Proposition 14 Denounced as 'Dangerous' by Opponents
Sometime 'write-in' candidate Alfred E. Neuman
Opponents of Proposition 14, the ballot measure that allows anyone to vote, regardless of party affiliation, in a statewide or congressional primary election, are making a last stand, calling the initiative "dangerous."
California Governor Arnold Schwarzenegger and Lieutenant Governor Abel Maldonado, both moderate Republicans, support the proposition, which voters will decide upon today.
In this morning's press release, Christina Tobin, chair of StopTopTwo.Org, an anti-Prop. 14 group, writes:
"Proposition 14, also known as the Top Two Primaries Act, is a dangerous 'electoral reform' measure ... The measure eliminates party primaries, enables candidates to mask their party affiliation from voters, and only the top two vote-getters advance to the general election, limiting voter choice. Under Prop 14, voters could be forced to choose between two republicans or two democrats in the general election or not vote at all. Smaller parties and independents would not stand a chance."
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Tobin is running for California Secretary of State as the Libertarian candidate.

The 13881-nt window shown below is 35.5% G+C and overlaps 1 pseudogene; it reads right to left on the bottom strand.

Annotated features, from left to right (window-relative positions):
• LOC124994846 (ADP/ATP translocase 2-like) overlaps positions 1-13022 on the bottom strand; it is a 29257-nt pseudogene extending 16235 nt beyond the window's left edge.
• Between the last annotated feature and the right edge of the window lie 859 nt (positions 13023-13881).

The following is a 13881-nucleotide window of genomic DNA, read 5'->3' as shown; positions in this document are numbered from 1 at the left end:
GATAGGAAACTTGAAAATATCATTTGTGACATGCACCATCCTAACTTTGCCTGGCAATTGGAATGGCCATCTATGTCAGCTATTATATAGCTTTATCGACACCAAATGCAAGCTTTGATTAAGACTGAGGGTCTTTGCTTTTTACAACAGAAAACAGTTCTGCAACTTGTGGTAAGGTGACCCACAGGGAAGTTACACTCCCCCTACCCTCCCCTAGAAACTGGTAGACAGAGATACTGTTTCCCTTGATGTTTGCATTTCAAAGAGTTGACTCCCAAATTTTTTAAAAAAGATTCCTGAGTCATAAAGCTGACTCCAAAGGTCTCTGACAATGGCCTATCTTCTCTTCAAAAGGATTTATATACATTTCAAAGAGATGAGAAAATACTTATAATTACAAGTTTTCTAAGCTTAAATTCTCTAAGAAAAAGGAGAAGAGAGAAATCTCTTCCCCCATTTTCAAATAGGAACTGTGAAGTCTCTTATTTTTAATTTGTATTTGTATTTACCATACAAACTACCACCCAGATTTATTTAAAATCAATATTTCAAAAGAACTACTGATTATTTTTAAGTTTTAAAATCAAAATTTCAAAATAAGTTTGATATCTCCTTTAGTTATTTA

Tobin also complains that Proposition 14 "operates to favor big money, celebrity or major party insiders; discriminates against minor party and independent candidates and will prevent them from advancing to the general election; makes campaigns much more costly; and bans the counting of write-in candidates from the November ballot."
Her criticisms have some truth to them.
While political observers say it is not certain that "celebrity or major party insiders" will have an advantage under Prop. 14, and they have hard time seeing how the open primary "discriminates" against third party candidates, the primary contest will most probably be costly.
With only the top two candidates advancing to the general election, the Democratic and Republican state parties will almost certainly spend a bundle to ensure that their candidates make it through the primary.
It's also true that write-in candidates, which in the past have ranged from Mad magazine's Alfred E. Neuman to someone's mother, won't be counted.
Regardless, California, according to various polls, seems to be headed for a new kind of electoral system, with voters of every ideological stripe supporting the ballot measure.
Contact Patrick Range McDonald at firstname.lastname@example.org.
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